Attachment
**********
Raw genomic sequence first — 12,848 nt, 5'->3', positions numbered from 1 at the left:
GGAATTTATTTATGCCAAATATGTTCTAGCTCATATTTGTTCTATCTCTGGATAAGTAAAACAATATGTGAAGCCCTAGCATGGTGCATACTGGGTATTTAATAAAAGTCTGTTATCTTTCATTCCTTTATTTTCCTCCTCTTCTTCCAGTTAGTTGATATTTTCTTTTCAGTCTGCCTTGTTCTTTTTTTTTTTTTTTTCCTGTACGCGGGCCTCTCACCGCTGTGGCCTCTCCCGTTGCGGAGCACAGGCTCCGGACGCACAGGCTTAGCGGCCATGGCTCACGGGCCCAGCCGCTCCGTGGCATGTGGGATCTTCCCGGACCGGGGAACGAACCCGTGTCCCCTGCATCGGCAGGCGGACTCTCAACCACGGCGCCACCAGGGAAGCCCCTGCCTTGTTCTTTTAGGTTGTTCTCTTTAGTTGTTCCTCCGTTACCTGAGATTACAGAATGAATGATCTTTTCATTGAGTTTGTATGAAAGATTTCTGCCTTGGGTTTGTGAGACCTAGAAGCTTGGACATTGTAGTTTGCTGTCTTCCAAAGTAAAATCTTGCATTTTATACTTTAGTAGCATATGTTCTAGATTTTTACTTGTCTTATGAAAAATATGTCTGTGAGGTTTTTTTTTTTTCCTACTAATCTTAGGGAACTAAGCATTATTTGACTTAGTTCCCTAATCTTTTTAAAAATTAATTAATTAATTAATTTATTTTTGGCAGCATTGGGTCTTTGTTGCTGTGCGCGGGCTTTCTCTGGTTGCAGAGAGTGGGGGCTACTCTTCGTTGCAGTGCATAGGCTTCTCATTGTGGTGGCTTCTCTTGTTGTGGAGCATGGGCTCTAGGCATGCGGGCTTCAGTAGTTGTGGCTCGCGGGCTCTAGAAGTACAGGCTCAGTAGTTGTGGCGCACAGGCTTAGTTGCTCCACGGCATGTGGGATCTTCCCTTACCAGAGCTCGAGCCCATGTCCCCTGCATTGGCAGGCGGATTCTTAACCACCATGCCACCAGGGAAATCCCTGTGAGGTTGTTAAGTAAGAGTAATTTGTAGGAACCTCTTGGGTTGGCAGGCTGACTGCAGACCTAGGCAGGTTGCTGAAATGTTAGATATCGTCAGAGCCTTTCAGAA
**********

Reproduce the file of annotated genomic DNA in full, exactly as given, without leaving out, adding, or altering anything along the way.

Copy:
Raw genomic sequence first — 12,848 nt, 5'->3', positions numbered from 1 at the left:
GGAATTTATTTATGCCAAATATGTTCTAGCTCATATTTGTTCTATCTCTGGATAAGTAAAACAATATGTGAAGCCCTAGCATGGTGCATACTGGGTATTTAATAAAAGTCTGTTATCTTTCATTCCTTTATTTTCCTCCTCTTCTTCCAGTTAGTTGATATTTTCTTTTCAGTCTGCCTTGTTCTTTTTTTTTTTTTTTTCCTGTACGCGGGCCTCTCACCGCTGTGGCCTCTCCCGTTGCGGAGCACAGGCTCCGGACGCACAGGCTTAGCGGCCATGGCTCACGGGCCCAGCCGCTCCGTGGCATGTGGGATCTTCCCGGACCGGGGAACGAACCCGTGTCCCCTGCATCGGCAGGCGGACTCTCAACCACGGCGCCACCAGGGAAGCCCCTGCCTTGTTCTTTTAGGTTGTTCTCTTTAGTTGTTCCTCCGTTACCTGAGATTACAGAATGAATGATCTTTTCATTGAGTTTGTATGAAAGATTTCTGCCTTGGGTTTGTGAGACCTAGAAGCTTGGACATTGTAGTTTGCTGTCTTCCAAAGTAAAATCTTGCATTTTATACTTTAGTAGCATATGTTCTAGATTTTTACTTGTCTTATGAAAAATATGTCTGTGAGGTTTTTTTTTTTTCCTACTAATCTTAGGGAACTAAGCATTATTTGACTTAGTTCCCTAATCTTTTTAAAAATTAATTAATTAATTAATTTATTTTTGGCAGCATTGGGTCTTTGTTGCTGTGCGCGGGCTTTCTCTGGTTGCAGAGAGTGGGGGCTACTCTTCGTTGCAGTGCATAGGCTTCTCATTGTGGTGGCTTCTCTTGTTGTGGAGCATGGGCTCTAGGCATGCGGGCTTCAGTAGTTGTGGCTCGCGGGCTCTAGAAGTACAGGCTCAGTAGTTGTGGCGCACAGGCTTAGTTGCTCCACGGCATGTGGGATCTTCCCTTACCAGAGCTCGAGCCCATGTCCCCTGCATTGGCAGGCGGATTCTTAACCACCATGCCACCAGGGAAATCCCTGTGAGGTTGTTAAGTAAGAGTAATTTGTAGGAACCTCTTGGGTTGGCAGGCTGACTGCAGACCTAGGCAGGTTGCTGAAATGTTAGATATCGTCAGAGCCTTTCAGAA